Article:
Home Agribusiness Southern Africa: Climate-friendly agric transforming lives in Bulilima

Southern Africa: Climate-friendly agric transforming lives in Bulilima

Africa Growth. Image: UNECA

Bulilima’s climate is semi-arid. This is a district in Matabeleland South Province of Zimbabwe, which is more like that of Kalahari Desert, a desolate tract which covers much of Botswana and parts of Namibia and South Africa.
“In the vein of Kalahari Desert,” says environmentalist, Admire Betera, “Bulilima receives little rainfall, slightly between 25 and 50 centimetres of precipitation.”

The region, akin to most semi-arid areas in Zimbabwe and other southern African countries, is dominated by shrubs like the resurrection bush (umafavuke) and trees such as manketti (umgoma/umganuompobola), mopani (iphane) and acacia (isinanga) and is highly characterised by rising temperatures and unpredictable weather patterns, which make sustainable livelihoods tough for people like Violet Tshuma, a farmer from Maloba.
“Isigaba sethu sithola izulu elincane ngo November lango December, kodwa ilanga liyabe litshisa kakhulu (Our region receives little rain in November and December, but temperatures are always high),” she said.

“Over the years, these little rains coupled with high temperatures have resulted in significant reduction in yields for maize, small grains and pulses, causing climate change-linked challenges such as poverty as well as food and nutrition insecurity in villages such as Dombodema, Malalume, Goba, Mafeha, Ndiweni, Maloba, Tokwana, Msinjwana, Matjinge, Mazwaligwe and others.”

Tshuma said some families in the area struggled to raise school fees for their children as more resources were channelled towards food, but applauds Practical Action for coming up with a life-saving project code-named “Community-based seed conservation and management of plant genetic resources.”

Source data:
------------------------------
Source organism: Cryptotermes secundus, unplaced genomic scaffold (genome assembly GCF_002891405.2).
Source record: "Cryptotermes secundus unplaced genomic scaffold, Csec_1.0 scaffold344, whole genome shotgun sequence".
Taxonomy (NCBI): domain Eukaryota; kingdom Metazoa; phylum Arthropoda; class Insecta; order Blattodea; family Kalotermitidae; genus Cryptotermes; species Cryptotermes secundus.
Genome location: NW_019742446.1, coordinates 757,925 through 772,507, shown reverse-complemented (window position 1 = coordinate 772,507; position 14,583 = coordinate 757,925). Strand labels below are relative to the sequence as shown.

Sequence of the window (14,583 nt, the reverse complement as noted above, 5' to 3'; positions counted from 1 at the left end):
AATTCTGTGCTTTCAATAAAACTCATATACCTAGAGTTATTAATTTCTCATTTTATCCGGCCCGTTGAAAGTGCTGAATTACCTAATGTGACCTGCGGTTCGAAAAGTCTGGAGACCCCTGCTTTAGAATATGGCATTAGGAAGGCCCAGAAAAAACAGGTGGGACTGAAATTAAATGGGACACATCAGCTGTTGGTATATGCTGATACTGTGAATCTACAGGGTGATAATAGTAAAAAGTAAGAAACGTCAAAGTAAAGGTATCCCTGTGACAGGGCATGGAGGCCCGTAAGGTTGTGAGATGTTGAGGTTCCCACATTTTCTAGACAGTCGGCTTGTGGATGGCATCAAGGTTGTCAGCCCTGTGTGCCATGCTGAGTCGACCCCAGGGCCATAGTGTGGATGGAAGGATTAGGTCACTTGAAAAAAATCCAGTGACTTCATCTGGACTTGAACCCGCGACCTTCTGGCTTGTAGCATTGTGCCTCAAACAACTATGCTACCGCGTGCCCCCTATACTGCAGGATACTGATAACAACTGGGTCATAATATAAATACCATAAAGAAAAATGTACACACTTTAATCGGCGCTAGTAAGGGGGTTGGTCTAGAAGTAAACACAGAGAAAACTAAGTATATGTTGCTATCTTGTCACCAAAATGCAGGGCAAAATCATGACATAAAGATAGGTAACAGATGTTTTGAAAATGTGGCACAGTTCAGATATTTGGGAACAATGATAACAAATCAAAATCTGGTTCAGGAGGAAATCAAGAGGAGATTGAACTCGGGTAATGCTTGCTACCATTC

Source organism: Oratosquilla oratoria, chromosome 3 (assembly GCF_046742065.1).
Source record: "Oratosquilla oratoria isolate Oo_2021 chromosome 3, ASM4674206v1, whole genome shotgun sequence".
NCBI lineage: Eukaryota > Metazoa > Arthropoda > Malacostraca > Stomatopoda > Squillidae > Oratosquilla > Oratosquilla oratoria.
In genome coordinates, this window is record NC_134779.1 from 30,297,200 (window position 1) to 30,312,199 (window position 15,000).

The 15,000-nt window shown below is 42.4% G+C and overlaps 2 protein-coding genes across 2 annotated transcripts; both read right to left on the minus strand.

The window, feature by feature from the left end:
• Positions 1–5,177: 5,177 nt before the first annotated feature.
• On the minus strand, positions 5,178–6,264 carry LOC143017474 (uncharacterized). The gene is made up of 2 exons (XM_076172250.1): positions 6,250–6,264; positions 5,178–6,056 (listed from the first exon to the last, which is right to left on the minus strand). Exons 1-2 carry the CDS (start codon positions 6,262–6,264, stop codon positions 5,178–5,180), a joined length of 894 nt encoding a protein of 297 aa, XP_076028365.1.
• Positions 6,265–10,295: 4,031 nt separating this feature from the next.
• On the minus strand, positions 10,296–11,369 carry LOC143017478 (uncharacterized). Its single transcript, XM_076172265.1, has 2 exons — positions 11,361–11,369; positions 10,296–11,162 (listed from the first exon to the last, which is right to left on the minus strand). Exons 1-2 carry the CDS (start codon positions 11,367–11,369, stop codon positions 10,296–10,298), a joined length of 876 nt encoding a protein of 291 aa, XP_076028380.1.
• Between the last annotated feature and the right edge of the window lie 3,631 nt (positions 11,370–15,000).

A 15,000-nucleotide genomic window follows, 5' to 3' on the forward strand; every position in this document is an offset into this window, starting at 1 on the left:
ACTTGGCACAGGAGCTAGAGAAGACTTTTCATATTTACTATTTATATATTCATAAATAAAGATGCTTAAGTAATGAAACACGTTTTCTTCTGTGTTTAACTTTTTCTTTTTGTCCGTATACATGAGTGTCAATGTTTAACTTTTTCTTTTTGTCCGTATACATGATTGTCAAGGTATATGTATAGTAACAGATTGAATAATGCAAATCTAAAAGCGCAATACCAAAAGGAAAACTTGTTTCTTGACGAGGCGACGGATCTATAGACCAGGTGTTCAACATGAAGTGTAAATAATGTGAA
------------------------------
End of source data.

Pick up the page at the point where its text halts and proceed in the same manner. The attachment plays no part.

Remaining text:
“The community-based seed conservation and management of plant genetic resources project built a drought resilient Bulilima community, which is food and nutrition secure,” Tshuma said.
The project, which started in November 2015 and is ending in November 2018, is funded by the Food and Agriculture Organisation (FAO), International Treaty on Plant Genetic Resources for Food and Agriculture at the tune of US$298 162.

Department of Research and Specialist Services: Crop Breeding Institute and Genetic Resources, as well as Biotechnology Institute (National Genebank), are project partners.

“We are providing smallholder farmers, especially women-headed households with improved climate adapted seed varieties of sorghum (amabele), pearl millet (inyawuthi), cowpeas (dinawe) and bambaranuts (indlubu) in marginalised Bulilima, Mangwe, Matobo and Gwanda districts,” said Practical Action Southern Africa’s Project Manager for Sustainable Agriculture and Livelihoods, Melody Makumbe.

“For all the four crops that the project is working on, we have 10 different lines of advanced varieties that have been coming from the Department of Research and Specialist Services, particularly the Crop Breeding Institute, who are our key partners in this project and so far Tshuma and other farmers have picked varieties that are maturing early, and adapted to climate change and giving higher yields.”

For Mathempeli Ncube, another beneficiary from Mbuyane, the life-changing project is not only providing her and other smallholder farmers, who are almost 70 percent of the country’s rural population, with quality seeds, but also empowering them with sustainable environmental management skills.